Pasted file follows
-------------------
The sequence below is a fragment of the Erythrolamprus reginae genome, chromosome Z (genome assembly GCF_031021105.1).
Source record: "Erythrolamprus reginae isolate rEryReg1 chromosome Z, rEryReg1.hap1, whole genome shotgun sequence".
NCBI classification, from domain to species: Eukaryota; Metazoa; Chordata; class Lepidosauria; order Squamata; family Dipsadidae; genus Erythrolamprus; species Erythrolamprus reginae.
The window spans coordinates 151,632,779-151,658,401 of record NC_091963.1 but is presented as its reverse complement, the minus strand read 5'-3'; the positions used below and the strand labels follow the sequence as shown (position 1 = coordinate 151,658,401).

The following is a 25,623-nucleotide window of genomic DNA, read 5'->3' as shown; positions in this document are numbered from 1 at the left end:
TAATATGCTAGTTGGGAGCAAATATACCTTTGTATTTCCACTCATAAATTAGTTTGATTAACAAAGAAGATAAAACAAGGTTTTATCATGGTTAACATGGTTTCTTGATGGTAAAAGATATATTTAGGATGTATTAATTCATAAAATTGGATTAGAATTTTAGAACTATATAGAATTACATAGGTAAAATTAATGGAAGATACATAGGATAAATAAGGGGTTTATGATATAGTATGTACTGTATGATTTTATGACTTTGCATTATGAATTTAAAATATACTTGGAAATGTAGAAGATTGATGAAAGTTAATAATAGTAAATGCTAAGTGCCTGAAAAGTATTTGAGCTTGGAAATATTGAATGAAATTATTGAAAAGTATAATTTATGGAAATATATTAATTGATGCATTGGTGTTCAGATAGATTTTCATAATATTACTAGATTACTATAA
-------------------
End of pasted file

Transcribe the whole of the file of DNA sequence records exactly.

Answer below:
The sequence below is a fragment of the Erythrolamprus reginae genome, chromosome Z (genome assembly GCF_031021105.1).
Source record: "Erythrolamprus reginae isolate rEryReg1 chromosome Z, rEryReg1.hap1, whole genome shotgun sequence".
NCBI classification, from domain to species: Eukaryota; Metazoa; Chordata; class Lepidosauria; order Squamata; family Dipsadidae; genus Erythrolamprus; species Erythrolamprus reginae.
The window spans coordinates 151,632,779-151,658,401 of record NC_091963.1 but is presented as its reverse complement, the minus strand read 5'-3'; the positions used below and the strand labels follow the sequence as shown (position 1 = coordinate 151,658,401).

The following is a 25,623-nucleotide window of genomic DNA, read 5'->3' as shown; positions in this document are numbered from 1 at the left end:
TAATATGCTAGTTGGGAGCAAATATACCTTTGTATTTCCACTCATAAATTAGTTTGATTAACAAAGAAGATAAAACAAGGTTTTATCATGGTTAACATGGTTTCTTGATGGTAAAAGATATATTTAGGATGTATTAATTCATAAAATTGGATTAGAATTTTAGAACTATATAGAATTACATAGGTAAAATTAATGGAAGATACATAGGATAAATAAGGGGTTTATGATATAGTATGTACTGTATGATTTTATGACTTTGCATTATGAATTTAAAATATACTTGGAAATGTAGAAGATTGATGAAAGTTAATAATAGTAAATGCTAAGTGCCTGAAAAGTATTTGAGCTTGGAAATATTGAATGAAATTATTGAAAAGTATAATTTATGGAAATATATTAATTGATGCATTGGTGTTCAGATAGATTTTCATAATATTACTAGATTACTATAA